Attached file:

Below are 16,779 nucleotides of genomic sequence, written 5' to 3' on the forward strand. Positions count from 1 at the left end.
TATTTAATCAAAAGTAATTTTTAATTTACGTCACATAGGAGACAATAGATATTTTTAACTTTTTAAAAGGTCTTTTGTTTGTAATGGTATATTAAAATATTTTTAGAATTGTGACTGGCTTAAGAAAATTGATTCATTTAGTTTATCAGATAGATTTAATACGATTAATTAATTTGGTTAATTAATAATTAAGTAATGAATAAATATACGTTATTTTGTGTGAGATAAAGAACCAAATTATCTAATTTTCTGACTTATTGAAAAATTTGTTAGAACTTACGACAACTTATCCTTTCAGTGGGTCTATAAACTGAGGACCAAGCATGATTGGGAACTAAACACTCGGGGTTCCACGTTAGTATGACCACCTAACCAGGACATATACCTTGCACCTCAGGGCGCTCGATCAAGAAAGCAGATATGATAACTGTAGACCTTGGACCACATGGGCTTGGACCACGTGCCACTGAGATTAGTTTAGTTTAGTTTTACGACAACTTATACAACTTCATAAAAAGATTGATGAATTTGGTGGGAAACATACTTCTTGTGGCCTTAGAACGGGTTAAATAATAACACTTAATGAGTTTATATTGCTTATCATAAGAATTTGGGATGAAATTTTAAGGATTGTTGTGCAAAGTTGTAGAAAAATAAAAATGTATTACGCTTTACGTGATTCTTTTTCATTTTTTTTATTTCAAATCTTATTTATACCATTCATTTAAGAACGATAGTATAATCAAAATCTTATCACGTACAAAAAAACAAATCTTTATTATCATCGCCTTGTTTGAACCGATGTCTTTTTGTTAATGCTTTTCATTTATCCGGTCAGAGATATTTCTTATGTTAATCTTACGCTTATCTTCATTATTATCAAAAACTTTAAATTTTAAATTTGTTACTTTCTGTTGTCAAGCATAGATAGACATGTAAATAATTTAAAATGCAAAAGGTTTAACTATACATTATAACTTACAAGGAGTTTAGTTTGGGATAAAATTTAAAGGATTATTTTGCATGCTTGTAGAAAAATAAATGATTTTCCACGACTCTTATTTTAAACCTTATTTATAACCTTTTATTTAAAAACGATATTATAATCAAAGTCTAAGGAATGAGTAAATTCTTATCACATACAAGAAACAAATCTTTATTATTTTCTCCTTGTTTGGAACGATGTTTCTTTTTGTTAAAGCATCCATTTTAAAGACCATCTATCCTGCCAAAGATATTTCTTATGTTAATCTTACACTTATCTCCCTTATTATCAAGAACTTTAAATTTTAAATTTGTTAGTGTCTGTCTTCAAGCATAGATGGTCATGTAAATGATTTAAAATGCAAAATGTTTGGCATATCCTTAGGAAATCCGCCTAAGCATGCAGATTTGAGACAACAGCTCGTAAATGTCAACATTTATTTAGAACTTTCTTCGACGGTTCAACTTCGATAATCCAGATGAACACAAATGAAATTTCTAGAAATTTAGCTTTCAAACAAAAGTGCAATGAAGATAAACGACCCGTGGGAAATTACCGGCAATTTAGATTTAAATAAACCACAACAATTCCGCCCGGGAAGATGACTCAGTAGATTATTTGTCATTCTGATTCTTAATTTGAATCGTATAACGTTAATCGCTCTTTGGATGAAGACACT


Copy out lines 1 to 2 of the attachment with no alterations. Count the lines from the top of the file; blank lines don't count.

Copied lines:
Below are 16,779 nucleotides of genomic sequence, written 5' to 3' on the forward strand. Positions count from 1 at the left end.
TATTTAATCAAAAGTAATTTTTAATTTACGTCACATAGGAGACAATAGATATTTTTAACTTTTTAAAAGGTCTTTTGTTTGTAATGGTATATTAAAATATTTTTAGAATTGTGACTGGCTTAAGAAAATTGATTCATTTAGTTTATCAGATAGATTTAATACGATTAATTAATTTGGTTAATTAATAATTAAGTAATGAATAAATATACGTTATTTTGTGTGAGATAAAGAACCAAATTATCTAATTTTCTGACTTATTGAAAAATTTGTTAGAACTTACGACAACTTATCCTTTCAGTGGGTCTATAAACTGAGGACCAAGCATGATTGGGAACTAAACACTCGGGGTTCCACGTTAGTATGACCACCTAACCAGGACATATACCTTGCACCTCAGGGCGCTCGATCAAGAAAGCAGATATGATAACTGTAGACCTTGGACCACATGGGCTTGGACCACGTGCCACTGAGATTAGTTTAGTTTAGTTTTACGACAACTTATACAACTTCATAAAAAGATTGATGAATTTGGTGGGAAACATACTTCTTGTGGCCTTAGAACGGGTTAAATAATAACACTTAATGAGTTTATATTGCTTATCATAAGAATTTGGGATGAAATTTTAAGGATTGTTGTGCAAAGTTGTAGAAAAATAAAAATGTATTACGCTTTACGTGATTCTTTTTCATTTTTTTTATTTCAAATCTTATTTATACCATTCATTTAAGAACGATAGTATAATCAAAATCTTATCACGTACAAAAAAACAAATCTTTATTATCATCGCCTTGTTTGAACCGATGTCTTTTTGTTAATGCTTTTCATTTATCCGGTCAGAGATATTTCTTATGTTAATCTTACGCTTATCTTCATTATTATCAAAAACTTTAAATTTTAAATTTGTTACTTTCTGTTGTCAAGCATAGATAGACATGTAAATAATTTAAAATGCAAAAGGTTTAACTATACATTATAACTTACAAGGAGTTTAGTTTGGGATAAAATTTAAAGGATTATTTTGCATGCTTGTAGAAAAATAAATGATTTTCCACGACTCTTATTTTAAACCTTATTTATAACCTTTTATTTAAAAACGATATTATAATCAAAGTCTAAGGAATGAGTAAATTCTTATCACATACAAGAAACAAATCTTTATTATTTTCTCCTTGTTTGGAACGATGTTTCTTTTTGTTAAAGCATCCATTTTAAAGACCATCTATCCTGCCAAAGATATTTCTTATGTTAATCTTACACTTATCTCCCTTATTATCAAGAACTTTAAATTTTAAATTTGTTAGTGTCTGTCTTCAAGCATAGATGGTCATGTAAATGATTTAAAATGCAAAATGTTTGGCATATCCTTAGGAAATCCGCCTAAGCATGCAGATTTGAGACAACAGCTCGTAAATGTCAACATTTATTTAGAACTTTCTTCGACGGTTCAACTTCGATAATCCAGATGAACACAAATGAAATTTCTAGAAATTTAGCTTTCAAACAAAAGTGCAATGAAGATAAACGACCCGTGGGAAATTACCGGCAATTTAGATTTAAATAAACCACAACAATTCCGCCCGGGAAGATGACTCAGTAGATTATTTGTCATTCTGATTCTTAATTTGAATCGTATAACGTTAATCGCTCTTTGGATGAAGACACT